Halloween Pumpkin Math!
One of my favourite Halloween math activities in the outdoor classroom this time of year is pumpkin math. If you’ve grown your own pumpkins during the summer and fall in your school garden, it won’t cost you anything to dig into this hands on activity! And if you’ve got mountains of pumpkins from a visit to the pumpkin patch, or from carving jack-o-lanterns, be sure to up-cycle those squash for hours of mathematical thinking!
Halloween Pumpkin Math
There’s a lot of math that can be practiced in this activity: for example, estimation, skip counting, measurement and subtraction to start!
To begin, talk about the concept of estimating. Reinforce that it is a reasonable guess, not a wild guess. Look at the vertical ribs along the rind of the pumpkin and have everyone make an estimate as to how many there are. Count them aloud together and record. Now work out the difference between the estimate and the actual number of ridges! This is a great time to reinforce mental math strategies to develop flexible thinking.
Next, introduce the concept of circumference (the measurement around the rind and widest part of the pumpkin). With younger students you can simply compare: is the circumference of the pumpkin greater than, or less than, your head? Students capable of using a measuring tape can estimate and measure the pumpkin circumference. I like to have kids make an estimate and then show how small 20 cm actually is. So we continue on with “it’s larger than 30cm” and “larger than 50cm”. When a child guesses a large number, say 100cm, we then look for a number smaller than 100 and larger than 50. It really is a blast, and gets everyone working with number lines!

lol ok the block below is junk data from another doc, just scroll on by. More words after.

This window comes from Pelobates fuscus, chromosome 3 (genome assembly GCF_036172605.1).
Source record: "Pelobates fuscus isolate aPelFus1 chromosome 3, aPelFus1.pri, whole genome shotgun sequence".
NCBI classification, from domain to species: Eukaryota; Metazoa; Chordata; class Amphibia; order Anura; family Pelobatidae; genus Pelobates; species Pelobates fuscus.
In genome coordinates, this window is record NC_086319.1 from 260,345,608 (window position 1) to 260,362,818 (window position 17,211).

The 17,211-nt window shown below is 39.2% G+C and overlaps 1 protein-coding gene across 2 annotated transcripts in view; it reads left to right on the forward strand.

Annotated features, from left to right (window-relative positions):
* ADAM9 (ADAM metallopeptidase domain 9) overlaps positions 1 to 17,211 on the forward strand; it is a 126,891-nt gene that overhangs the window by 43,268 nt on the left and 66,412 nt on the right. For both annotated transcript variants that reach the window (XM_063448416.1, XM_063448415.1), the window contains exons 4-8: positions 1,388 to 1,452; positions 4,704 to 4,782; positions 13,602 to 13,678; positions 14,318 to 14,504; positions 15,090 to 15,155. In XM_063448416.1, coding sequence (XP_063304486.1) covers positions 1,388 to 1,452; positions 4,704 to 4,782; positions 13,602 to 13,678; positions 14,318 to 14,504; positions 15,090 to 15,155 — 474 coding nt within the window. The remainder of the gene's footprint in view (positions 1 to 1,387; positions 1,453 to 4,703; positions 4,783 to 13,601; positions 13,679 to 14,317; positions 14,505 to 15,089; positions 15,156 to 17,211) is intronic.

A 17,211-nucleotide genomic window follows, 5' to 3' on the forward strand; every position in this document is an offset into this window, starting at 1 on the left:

The best part for many children is getting our hands messy, and if you are teaching in an outdoor classroom, you’ll appreciate that your classroom will be clean after this too! We have a look inside the pumpkin and estimate how many seeds are inside the pumpkin. I then give the children lots of time and space to pull out the guts of the pumpkin, separate the seeds from the pulp, and begin grouping seeds into whichever number we want to practice skip counting by. Tens are easy, but for older students I’ll work with sets of 25.
For grades 2 and up I often have students record their math on a worksheet that can be glued into their math or garden journals. You can copy or print off an example of a pumpkin-math-printable here.Pumpkin-Math-Printable
Younger students can complete the activity verbally, there’s a lot of learning just in the doing! And don’t forget that chalk is a great substitute for paper worksheets. Students can record their math on the sidewalk or along a pathway by simply using chalk. If you choose to use a worksheet, students can add the printable to their garden journals, or just add a drawing of the pumpkin, the groups of seeds or their thinking as they solve the differences in each problem posed.
Happy Halloween everyone! Have a great day with your students and get everyone outside for some fresh air!
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